MARTY FINKEL – Sleeping with the Stars
“I’ve got fifty songs with the same three chords / I’ve been murdering the same words every verse,” Marty Finkel confesses in the first line of “Do You Still Understand Me?” Hmmm, is he sure he wanted to tell us that? Actually, even though this song occurs only halfway through Sleeping with the Stars, we’ve already started to suspect just that. Not that this is a bad thing really; his gently strummed confessionals are uniformly likeable, even as they are all indeed somewhat uniform. This truly is the Marty Finkel show; all songs were written, recorded, and performed by him. And the artwork? Finkel again. With the simple drawing and five-point stars that decorate the CD liner, it’s a bit of a relief that he didn’t pay anyone else to do it.
The songs are also all about Finkel, whether they are truly autobiographical or not. Seven of the thirteen listed tracks (the fourteenth, the lullaby “My Little Star” is a hidden track) begin with the word “I.” The best of the rest is the atypical “Are You Sleeping?” in which he actually gets a little worked up. A threatening guitar backs bitter lyrics about a relationship gone so wrong that you hope this one isn’t a true story. He spits lines that could have been swiped from Bright Eyes’ Conor Oberst: “And tonight I saw you walk away/ From someone who offered you everything you need/ And then you turned around to say/ ‘Happily ever after’ is just a phrase,” with such conviction that you feel like you were there. The simple statement, “Are you in love or just insane” from the first verse resonates as one of his best.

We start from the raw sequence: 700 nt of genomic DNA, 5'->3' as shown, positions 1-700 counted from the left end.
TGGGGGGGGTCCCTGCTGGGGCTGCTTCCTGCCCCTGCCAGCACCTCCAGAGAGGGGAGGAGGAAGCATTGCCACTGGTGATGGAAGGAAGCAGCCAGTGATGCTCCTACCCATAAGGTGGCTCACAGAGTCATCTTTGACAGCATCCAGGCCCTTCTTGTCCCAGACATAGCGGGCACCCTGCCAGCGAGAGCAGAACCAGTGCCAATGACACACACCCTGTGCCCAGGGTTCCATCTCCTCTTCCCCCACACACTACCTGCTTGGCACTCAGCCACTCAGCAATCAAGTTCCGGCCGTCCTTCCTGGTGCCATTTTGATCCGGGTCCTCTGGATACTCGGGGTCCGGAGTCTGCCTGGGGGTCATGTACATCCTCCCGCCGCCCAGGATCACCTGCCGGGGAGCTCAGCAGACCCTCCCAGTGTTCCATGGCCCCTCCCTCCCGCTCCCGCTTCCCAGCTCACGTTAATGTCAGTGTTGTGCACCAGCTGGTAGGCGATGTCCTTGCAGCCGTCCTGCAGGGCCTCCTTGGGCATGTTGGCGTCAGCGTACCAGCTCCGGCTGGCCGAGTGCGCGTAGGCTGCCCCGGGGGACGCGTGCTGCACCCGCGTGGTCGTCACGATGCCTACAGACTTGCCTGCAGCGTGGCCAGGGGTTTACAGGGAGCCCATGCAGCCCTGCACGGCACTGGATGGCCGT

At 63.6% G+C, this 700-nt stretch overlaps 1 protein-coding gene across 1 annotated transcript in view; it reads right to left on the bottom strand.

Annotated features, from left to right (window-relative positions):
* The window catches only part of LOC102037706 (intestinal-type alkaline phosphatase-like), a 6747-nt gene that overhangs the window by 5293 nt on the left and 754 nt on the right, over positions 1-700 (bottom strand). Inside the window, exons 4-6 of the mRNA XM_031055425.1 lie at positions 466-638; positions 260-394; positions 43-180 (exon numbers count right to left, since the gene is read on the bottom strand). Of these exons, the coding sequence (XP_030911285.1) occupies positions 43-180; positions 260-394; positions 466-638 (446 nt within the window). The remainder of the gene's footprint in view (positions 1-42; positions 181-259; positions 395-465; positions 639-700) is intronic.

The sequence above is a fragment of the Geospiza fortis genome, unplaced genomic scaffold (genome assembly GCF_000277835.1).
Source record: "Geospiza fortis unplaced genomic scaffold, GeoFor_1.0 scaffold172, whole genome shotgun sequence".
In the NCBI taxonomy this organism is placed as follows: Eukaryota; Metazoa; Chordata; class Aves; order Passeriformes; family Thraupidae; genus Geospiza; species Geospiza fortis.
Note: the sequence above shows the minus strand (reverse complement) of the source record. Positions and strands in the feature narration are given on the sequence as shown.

In fact, the lyrics stand out as the real reason to give Stars more than just a cursory listen before discarding him as a yet another sad-sack Nick Drake wannabe. Track four, “Another Round,” while not a joyful toast, isn’t quite of the tear-in-my-beer variety either. Personal admissions like “I thought I told you I’m into madness/ And yours has pulled me in/ I saw you downtown delivering sadness/ To me and all of my friends,” hint at a deeper ache. Though many are depressing, none are so completely drenched in sadness as “Good-Bye,” the requiem whose chorus of “Good-bye, baby/ Never thought I’d have to say those words / Now you’re sleeping with the stars” supplies the title. In this case, the simple melody accurately reflects the somber mood, but if Finkel wants to keep anyone but the most morose of listeners interested for an entire disc, he might need more than three chords.